When it comes to basic facilities in Gurgaon, electricity remains a casualty. Despite the city being home to 250 Fortune 500 companies, its residents are deprived of regular power supply. Unscheduled power cuts are a regular affair due to faults in power lines, and tripping of feeders and transformers due to overdrawing. Left with no other option, power-hungry Gurgaon is forced to switch on costly inverters and diesel generator sets.
This power backup in residential societies comes at a heavy price — over Rs.12 per unit. Contrast this with the electricity tariff from the power discom Dakshin Haryana Bijli Vitran Nigam that ranges from Rs.6.50 to Rs.8.50 per unit. Various governments in the state had promised to make Gurgaon a no-power cut zone, but that has not happened so far.
Adding to these problems is the aging power infrastructure that is unable to take the load. Despite power demand increasing by more than 12% every year, the infrastructure is not being replaced or upgraded.
“Living in Gurgaon is becoming unbearable despite spending through our noses. There are power outages for more than six hours a day sometimes. Generator sets run for more than seven hours per day in a nearby highrise and the smoke enters our locality. It causes pollution,” said Brij Mohan Mehta of DLF Phase 4.
“Generator sets provide some relief to owners, but they end up polluting the air. They are also damaged by frequent breakdowns. Inverters too stop working during long power outages,” said SK Sharma, president, DLF Phase 3 federation.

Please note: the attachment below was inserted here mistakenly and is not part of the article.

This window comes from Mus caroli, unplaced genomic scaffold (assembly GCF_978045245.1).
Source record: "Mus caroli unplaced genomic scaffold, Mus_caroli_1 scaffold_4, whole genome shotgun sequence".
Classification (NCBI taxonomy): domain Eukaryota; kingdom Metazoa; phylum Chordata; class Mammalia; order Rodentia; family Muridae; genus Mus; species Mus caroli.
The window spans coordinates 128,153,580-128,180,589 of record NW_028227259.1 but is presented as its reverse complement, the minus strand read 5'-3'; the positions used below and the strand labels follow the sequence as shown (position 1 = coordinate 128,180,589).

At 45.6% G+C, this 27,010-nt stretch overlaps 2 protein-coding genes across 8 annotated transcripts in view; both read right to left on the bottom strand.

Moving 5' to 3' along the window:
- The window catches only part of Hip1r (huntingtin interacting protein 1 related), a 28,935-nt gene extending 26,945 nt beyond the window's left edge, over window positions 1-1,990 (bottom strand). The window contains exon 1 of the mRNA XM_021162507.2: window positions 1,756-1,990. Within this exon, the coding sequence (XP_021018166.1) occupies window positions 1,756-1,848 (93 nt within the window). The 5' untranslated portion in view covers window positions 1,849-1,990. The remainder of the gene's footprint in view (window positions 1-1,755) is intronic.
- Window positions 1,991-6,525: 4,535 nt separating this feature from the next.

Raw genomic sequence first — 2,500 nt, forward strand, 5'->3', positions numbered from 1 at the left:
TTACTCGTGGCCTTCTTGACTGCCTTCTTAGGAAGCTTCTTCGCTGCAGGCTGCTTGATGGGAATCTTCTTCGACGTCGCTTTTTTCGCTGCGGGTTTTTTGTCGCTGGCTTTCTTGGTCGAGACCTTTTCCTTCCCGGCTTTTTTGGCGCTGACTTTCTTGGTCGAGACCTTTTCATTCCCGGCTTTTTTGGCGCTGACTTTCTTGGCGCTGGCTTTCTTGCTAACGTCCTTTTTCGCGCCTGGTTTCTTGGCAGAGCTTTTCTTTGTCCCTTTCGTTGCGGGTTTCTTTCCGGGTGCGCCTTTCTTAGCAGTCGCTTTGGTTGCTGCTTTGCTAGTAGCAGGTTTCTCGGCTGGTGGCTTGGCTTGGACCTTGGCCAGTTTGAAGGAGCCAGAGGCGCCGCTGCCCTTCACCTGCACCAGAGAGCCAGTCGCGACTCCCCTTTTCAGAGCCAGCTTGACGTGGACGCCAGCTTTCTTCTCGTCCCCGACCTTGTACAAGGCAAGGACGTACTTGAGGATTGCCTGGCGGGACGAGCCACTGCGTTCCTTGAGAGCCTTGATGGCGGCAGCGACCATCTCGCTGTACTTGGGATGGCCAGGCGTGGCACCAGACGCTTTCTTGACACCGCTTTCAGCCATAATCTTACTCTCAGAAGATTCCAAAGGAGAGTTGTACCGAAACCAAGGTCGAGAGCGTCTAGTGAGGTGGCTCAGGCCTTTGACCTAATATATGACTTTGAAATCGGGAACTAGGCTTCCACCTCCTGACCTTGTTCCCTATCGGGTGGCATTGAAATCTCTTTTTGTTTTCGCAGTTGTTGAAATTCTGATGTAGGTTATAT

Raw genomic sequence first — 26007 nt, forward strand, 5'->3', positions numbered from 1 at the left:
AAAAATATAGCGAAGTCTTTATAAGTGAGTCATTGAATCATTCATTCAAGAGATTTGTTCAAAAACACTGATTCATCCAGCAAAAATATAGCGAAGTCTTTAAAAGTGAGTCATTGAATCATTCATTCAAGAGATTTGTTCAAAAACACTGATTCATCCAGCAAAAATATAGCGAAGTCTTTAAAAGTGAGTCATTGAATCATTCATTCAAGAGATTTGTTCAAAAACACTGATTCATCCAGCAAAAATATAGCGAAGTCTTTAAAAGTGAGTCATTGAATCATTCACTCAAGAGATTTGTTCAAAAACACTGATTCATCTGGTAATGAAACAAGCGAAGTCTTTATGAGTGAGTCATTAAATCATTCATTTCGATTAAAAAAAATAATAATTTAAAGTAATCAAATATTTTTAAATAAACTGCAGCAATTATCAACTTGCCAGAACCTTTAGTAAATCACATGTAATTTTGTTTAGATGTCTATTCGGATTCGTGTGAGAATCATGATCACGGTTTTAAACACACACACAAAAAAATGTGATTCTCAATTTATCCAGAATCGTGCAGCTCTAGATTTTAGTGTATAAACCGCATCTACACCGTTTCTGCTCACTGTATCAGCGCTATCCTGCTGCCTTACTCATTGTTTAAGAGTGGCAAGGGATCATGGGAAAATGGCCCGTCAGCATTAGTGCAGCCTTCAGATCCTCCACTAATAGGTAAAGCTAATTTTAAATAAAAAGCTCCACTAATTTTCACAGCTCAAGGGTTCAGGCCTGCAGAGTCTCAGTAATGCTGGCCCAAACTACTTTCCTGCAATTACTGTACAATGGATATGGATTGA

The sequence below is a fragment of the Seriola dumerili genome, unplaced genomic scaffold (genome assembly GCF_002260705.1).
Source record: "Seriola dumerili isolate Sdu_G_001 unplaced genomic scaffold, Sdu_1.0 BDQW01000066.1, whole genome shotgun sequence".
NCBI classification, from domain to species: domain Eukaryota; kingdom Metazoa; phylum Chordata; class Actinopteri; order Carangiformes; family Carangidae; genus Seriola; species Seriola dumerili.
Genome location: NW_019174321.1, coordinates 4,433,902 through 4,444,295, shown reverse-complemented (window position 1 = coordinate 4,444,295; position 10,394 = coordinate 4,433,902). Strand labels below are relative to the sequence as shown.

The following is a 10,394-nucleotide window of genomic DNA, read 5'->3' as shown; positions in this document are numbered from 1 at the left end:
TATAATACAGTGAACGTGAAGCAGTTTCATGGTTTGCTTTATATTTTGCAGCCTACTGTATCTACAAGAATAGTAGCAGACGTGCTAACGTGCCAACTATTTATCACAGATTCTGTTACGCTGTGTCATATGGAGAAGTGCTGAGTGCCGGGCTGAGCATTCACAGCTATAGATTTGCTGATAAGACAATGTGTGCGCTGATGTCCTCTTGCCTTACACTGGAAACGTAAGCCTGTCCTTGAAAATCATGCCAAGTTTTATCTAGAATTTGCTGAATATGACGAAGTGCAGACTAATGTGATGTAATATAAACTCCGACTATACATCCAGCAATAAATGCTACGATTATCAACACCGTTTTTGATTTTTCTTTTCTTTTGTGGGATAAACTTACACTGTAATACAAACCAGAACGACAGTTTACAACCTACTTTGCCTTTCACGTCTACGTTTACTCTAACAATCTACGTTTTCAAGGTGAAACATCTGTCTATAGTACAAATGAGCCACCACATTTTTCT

Many multistorey buildings and apartment complexes offer 24-hour power backup, but at an additional cost. Residents have to pay more for power from diesel-guzzling generator sets.
“With frequent power cuts, we end up paying more for backup from generator sets. Power from the discom costs Rs.6.50 per unit while backup power ranges from Rs.12 to Rs.15 per unit,” said Basant Agarwal of Sector 4.
Apart from this, when it comes to developing power infrastructure, residents of privately developed townships are caught in the crossfire between the state-run discom and developers. Both pass the buck when it comes to strengthening infrastructure.
Claiming that there is no shortage of power supply, Sanjeev Chopra, superintending engineer (operations), DHBVN, said outages are largely due to old infrastructure. “Power cuts occur due to local faults caused by old transformers and weather conditions. We are replacing old equipment in a phased manner,” he said.
Whenever there is an increase in power demand, transformers and feeders break down, leading to long power outages in certain areas.
However, Chopra said, “Replacing all the infrastructure at one go is not possible.”